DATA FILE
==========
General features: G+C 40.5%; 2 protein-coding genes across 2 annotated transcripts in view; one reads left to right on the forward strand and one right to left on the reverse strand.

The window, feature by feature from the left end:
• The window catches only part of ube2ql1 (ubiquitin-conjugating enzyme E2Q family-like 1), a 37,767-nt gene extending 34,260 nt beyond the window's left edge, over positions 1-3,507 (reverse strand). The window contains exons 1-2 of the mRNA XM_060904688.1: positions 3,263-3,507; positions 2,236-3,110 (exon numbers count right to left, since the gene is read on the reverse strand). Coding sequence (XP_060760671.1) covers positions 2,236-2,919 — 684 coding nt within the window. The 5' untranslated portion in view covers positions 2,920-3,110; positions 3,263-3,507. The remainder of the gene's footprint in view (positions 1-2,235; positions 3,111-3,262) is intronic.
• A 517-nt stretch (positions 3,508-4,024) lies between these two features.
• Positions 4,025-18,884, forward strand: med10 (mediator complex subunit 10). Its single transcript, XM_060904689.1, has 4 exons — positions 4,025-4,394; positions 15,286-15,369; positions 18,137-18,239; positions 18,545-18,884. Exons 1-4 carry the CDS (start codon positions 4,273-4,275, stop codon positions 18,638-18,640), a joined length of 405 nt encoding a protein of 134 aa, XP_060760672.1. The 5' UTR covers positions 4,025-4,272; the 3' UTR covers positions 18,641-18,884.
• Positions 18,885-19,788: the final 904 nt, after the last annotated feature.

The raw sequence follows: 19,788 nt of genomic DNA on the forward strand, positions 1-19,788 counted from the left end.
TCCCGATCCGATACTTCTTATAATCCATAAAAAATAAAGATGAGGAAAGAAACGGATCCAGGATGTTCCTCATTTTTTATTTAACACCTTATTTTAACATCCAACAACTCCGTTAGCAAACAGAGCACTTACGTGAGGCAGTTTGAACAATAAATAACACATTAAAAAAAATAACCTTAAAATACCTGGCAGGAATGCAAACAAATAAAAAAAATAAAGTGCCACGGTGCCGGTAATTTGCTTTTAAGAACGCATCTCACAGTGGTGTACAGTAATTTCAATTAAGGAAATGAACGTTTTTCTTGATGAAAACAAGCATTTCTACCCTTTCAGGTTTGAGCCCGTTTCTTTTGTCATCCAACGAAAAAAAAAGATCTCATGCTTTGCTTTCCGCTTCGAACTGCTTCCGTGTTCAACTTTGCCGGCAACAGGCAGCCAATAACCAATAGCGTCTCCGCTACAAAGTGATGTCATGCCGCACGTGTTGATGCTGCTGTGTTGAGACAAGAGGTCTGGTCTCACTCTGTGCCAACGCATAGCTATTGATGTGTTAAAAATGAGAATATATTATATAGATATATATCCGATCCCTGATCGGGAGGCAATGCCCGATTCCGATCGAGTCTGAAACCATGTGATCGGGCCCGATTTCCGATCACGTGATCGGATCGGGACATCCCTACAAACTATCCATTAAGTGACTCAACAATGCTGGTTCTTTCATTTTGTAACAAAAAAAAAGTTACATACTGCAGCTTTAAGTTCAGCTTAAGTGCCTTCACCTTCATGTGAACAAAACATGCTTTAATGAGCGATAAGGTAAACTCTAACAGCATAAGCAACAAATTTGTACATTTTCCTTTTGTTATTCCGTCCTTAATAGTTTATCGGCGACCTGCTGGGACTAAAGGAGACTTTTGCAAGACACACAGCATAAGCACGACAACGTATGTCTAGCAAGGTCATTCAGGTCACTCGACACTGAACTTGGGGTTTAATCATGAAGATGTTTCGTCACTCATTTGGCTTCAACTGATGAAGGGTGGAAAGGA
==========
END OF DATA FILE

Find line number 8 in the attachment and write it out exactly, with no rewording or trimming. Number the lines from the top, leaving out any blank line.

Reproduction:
TCCCGATCCGATACTTCTTATAATCCATAAAAAATAAAGATGAGGAAAGAAACGGATCCAGGATGTTCCTCATTTTTTATTTAACACCTTATTTTAACATCCAACAACTCCGTTAGCAAACAGAGCACTTACGTGAGGCAGTTTGAACAATAAATAACACATTAAAAAAAATAACCTTAAAATACCTGGCAGGAATGCAAACAAATAAAAAAAATAAAGTGCCACGGTGCCGGTAATTTGCTTTTAAGAACGCATCTCACAGTGGTGTACAGTAATTTCAATTAAGGAAATGAACGTTTTTCTTGATGAAAACAAGCATTTCTACCCTTTCAGGTTTGAGCCCGTTTCTTTTGTCATCCAACGAAAAAAAAAGATCTCATGCTTTGCTTTCCGCTTCGAACTGCTTCCGTGTTCAACTTTGCCGGCAACAGGCAGCCAATAACCAATAGCGTCTCCGCTACAAAGTGATGTCATGCCGCACGTGTTGATGCTGCTGTGTTGAGACAAGAGGTCTGGTCTCACTCTGTGCCAACGCATAGCTATTGATGTGTTAAAAATGAGAATATATTATATAGATATATATCCGATCCCTGATCGGGAGGCAATGCCCGATTCCGATCGAGTCTGAAACCATGTGATCGGGCCCGATTTCCGATCACGTGATCGGATCGGGACATCCCTACAAACTATCCATTAAGTGACTCAACAATGCTGGTTCTTTCATTTTGTAACAAAAAAAAAGTTACATACTGCAGCTTTAAGTTCAGCTTAAGTGCCTTCACCTTCATGTGAACAAAACATGCTTTAATGAGCGATAAGGTAAACTCTAACAGCATAAGCAACAAATTTGTACATTTTCCTTTTGTTATTCCGTCCTTAATAGTTTATCGGCGACCTGCTGGGACTAAAGGAGACTTTTGCAAGACACACAGCATAAGCACGACAACGTATGTCTAGCAAGGTCATTCAGGTCACTCGACACTGAACTTGGGGTTTAATCATGAAGATGTTTCGTCACTCATTTGGCTTCAACTGATGAAGGGTGGAAAGGA